Stolt Tankers reaps rewards with Shipshave

Stolt Tankers is expanding implementation of Shipshave’s In-Transit Cleaning of Hulls (ITCH) solution across its fleet after seeing significant fuel savings of over 10% from initial trials of the innovative technology to boost energy efficiency, reduce its carbon footprint and cut emission costs.

Stolt Tankers is adopting a range of technologies to enhance the sustainability of its fleet. The goal is to reduce the carbon intensity of its ship operations by 50% by 2030, compared with a 2008 baseline, as part of wider efforts to curb marine pollution.

Among these initiatives is the ITCH, which contributes to improving the energy efficiency of existing vessels amid rising fuel expenses and new regulations for shipping, such as the EU Emissions Trading System (EU ETS), which will result in higher fuel-related costs due to the need to compensate for emissions.

“We see proactive hull cleaning as a simple way to achieve rapid emission cuts at relatively low cost. The ITCH has therefore become an important technology in our toolbox after piloting the system on the ‘Stolt Acer’, along with five other ships, that yielded reductions in fuel consumption exceeding 10%,” says Stolt Tankers’ Energy and Conservation Manager Jose Gonzalez Celis.

Maintaining hull performance

Consequently, the Norwegian shipowner is expanding the technology’s application to its fleet by doubling its tally of units to 20, which will allow it to deploy the recently upgraded ITCH on a commensurate number of ships.

Gonzalez Celis points out that regular proactive cleaning of the ship’s hull to prevent the build-up of marine biofouling “is about maintaining the hull in a consistently good condition to minimise drag for optimal performance to avoid overconsumption, rather than measuring large improvements every time the hull is cleaned periodically”.

According to Stolt Tankers, preventive hull cleaning also reduces emissions, avoids the transport of invasive species between ports that can affect coastal ecosystems, and prevents deposits of biocide and plastic residues caused by erosion of anti-fouling coatings with heavy-duty cleaning in port.

Stolt Tankers is also trialling GIT graphene coatings on hulls and propellers, which improve fuel efficiency by reducing biofouling. These coatings are free of biocides, toxic chemicals, and plastics. The company has introduced several other anti-pollution initiatives that help to protect the marine ecosystem in line with its sustainability goals.

Cleaning on the move

According to the IMO’s GloFouling research, a 0.5mm slime layer covering up to 50% of a hull’s surface could trigger an increase in emissions of 25% – or as much as 60% with a light layer of barnacles – dependent on ship characteristics and speed.

Stolt Tankers is taking a proactive approach by keeping the hull clean while in transit. This is in contrast to the conventional industry method of reactive cleaning, typically carried out either in port or dry dock, which can result in increased costs, downtime, marine pollution, and safety issues with the use of divers.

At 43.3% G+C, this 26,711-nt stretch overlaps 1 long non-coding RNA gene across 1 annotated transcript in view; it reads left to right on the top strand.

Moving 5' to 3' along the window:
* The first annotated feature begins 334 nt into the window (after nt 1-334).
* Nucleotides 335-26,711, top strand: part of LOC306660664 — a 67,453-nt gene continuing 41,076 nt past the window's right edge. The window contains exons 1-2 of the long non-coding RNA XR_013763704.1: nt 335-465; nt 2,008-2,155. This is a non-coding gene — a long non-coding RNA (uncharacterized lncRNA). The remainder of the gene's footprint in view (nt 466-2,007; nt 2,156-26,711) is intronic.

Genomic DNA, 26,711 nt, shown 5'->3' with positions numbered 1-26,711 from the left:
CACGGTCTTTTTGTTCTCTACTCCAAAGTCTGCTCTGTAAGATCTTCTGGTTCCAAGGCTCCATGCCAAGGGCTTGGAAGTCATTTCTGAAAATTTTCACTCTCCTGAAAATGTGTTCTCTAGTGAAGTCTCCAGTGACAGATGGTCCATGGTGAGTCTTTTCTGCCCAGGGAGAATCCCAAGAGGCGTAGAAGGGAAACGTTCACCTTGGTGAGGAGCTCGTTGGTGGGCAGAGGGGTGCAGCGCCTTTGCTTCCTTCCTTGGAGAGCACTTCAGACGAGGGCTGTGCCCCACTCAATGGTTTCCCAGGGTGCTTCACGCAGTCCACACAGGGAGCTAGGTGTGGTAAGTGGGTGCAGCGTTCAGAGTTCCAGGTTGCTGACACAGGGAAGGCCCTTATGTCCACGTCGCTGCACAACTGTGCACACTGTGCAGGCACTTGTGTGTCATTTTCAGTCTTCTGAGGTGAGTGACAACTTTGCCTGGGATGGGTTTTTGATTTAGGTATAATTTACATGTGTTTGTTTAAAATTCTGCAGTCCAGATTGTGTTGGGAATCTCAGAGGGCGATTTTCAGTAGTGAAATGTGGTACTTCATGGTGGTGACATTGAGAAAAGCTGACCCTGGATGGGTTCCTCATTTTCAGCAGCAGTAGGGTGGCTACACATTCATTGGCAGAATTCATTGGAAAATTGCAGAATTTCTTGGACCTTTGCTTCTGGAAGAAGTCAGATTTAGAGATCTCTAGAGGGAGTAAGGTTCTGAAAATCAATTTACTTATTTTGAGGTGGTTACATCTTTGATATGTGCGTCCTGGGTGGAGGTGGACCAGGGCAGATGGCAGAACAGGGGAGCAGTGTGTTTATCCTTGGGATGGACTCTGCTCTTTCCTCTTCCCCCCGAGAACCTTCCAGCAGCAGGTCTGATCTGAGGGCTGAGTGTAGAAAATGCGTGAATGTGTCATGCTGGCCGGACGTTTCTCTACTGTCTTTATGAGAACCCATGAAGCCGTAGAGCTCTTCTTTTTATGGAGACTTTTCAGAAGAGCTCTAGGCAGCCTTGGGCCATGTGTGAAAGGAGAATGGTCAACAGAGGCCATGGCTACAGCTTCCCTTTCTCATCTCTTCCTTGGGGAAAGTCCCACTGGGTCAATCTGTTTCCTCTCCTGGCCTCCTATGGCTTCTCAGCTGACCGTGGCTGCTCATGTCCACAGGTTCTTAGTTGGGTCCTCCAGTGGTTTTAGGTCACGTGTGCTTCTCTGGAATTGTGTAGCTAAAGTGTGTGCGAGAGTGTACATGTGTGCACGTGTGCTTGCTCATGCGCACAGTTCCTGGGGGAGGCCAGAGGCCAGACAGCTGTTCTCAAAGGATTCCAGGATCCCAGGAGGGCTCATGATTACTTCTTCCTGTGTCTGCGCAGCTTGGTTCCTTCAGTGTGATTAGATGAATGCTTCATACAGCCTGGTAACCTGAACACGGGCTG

This is made possible by the ITCH, a semi-autonomous hull cleaning robot deployed by the crew from a portable winch mounted on the forecastle deck. It swipes up and down the hull underwater using soft brushes to gently remove biofouling during a voyage and thereby maintain hull performance.

Shipshave estimates the ITCH can clean between 80-90% of the parallel/vertical area of a vessel hull in a five-hour operation while in transit, with a typical opex of less than US$250 per cleaning.

Stolt Tankers’ findings from using the ITCH in real-life operations support classification society DNV’s calculation that the tool can provide a fuel saving of 10% when used regularly. Furthermore, the IMO’s GloFouling study has assessed that preventive hull biofouling management can cut emissions by between 5-25%.

According to Shipshave, proactively using the ITCH can ensure optimal fuel consumption, thereby minimising costs under the EU ETS.

“The proven emissions reduction from using the ITCH will enable Stolt Tankers to reduce its exposure in relation to the EU ETS as well as support our efforts to cut fleet carbon intensity in line with CII (Carbon Intensity Indicator) limits and our own target. This will also be beneficial with the introduction of FuelEU Maritime in 2025,” Gonzalez Celis says.

“With the ITCH, we are able to improve the energy efficiency of our fleet by reducing hull drag through proactive removal of biofouling while also saving time on port turnarounds, avoiding off-hire deviations for hull cleaning and curbing marine pollution,” Gonzalez Celis says.

Stolt 2
Shipshave’s the ITCH in action. Photo: Stolt Tankers
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The ITCH on a Stolt Tankers ship. Photo: Stolt Tankers

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Caption: The crew of the "Stolt Acer" preparing to deploy the ITCH during trials. Photo: Stolt Tankers